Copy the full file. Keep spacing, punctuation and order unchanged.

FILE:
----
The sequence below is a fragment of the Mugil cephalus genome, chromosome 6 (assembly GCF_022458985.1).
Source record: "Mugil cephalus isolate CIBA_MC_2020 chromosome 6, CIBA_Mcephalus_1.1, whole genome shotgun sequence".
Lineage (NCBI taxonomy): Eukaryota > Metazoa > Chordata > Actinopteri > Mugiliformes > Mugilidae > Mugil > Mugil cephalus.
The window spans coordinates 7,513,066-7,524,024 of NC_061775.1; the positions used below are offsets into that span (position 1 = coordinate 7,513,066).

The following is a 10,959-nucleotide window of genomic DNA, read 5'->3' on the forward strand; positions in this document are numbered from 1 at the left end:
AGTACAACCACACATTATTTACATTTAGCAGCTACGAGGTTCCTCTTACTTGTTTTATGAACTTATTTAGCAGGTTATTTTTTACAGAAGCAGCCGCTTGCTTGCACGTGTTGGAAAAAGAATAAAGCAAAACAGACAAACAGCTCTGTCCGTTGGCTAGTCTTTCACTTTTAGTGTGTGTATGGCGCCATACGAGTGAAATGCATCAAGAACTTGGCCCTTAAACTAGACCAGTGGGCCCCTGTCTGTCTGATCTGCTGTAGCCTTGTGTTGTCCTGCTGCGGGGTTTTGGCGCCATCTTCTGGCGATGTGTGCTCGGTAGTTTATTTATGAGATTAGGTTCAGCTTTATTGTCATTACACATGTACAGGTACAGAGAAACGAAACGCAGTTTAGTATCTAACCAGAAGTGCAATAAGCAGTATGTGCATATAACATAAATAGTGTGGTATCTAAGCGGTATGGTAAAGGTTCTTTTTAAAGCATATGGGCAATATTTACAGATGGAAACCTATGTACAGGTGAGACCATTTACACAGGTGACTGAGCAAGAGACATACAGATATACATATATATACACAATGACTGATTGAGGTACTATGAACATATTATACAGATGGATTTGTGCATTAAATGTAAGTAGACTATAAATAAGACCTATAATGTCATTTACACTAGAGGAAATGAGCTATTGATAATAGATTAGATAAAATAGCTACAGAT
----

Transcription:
The sequence below is a fragment of the Mugil cephalus genome, chromosome 6 (assembly GCF_022458985.1).
Source record: "Mugil cephalus isolate CIBA_MC_2020 chromosome 6, CIBA_Mcephalus_1.1, whole genome shotgun sequence".
Lineage (NCBI taxonomy): Eukaryota > Metazoa > Chordata > Actinopteri > Mugiliformes > Mugilidae > Mugil > Mugil cephalus.
The window spans coordinates 7,513,066-7,524,024 of NC_061775.1; the positions used below are offsets into that span (position 1 = coordinate 7,513,066).

The following is a 10,959-nucleotide window of genomic DNA, read 5'->3' on the forward strand; positions in this document are numbered from 1 at the left end:
AGTACAACCACACATTATTTACATTTAGCAGCTACGAGGTTCCTCTTACTTGTTTTATGAACTTATTTAGCAGGTTATTTTTTACAGAAGCAGCCGCTTGCTTGCACGTGTTGGAAAAAGAATAAAGCAAAACAGACAAACAGCTCTGTCCGTTGGCTAGTCTTTCACTTTTAGTGTGTGTATGGCGCCATACGAGTGAAATGCATCAAGAACTTGGCCCTTAAACTAGACCAGTGGGCCCCTGTCTGTCTGATCTGCTGTAGCCTTGTGTTGTCCTGCTGCGGGGTTTTGGCGCCATCTTCTGGCGATGTGTGCTCGGTAGTTTATTTATGAGATTAGGTTCAGCTTTATTGTCATTACACATGTACAGGTACAGAGAAACGAAACGCAGTTTAGTATCTAACCAGAAGTGCAATAAGCAGTATGTGCATATAACATAAATAGTGTGGTATCTAAGCGGTATGGTAAAGGTTCTTTTTAAAGCATATGGGCAATATTTACAGATGGAAACCTATGTACAGGTGAGACCATTTACACAGGTGACTGAGCAAGAGACATACAGATATACATATATATACACAATGACTGATTGAGGTACTATGAACATATTATACAGATGGATTTGTGCATTAAATGTAAGTAGACTATAAATAAGACCTATAATGTCATTTACACTAGAGGAAATGAGCTATTGATAATAGATTAGATAAAATAGCTACAGAT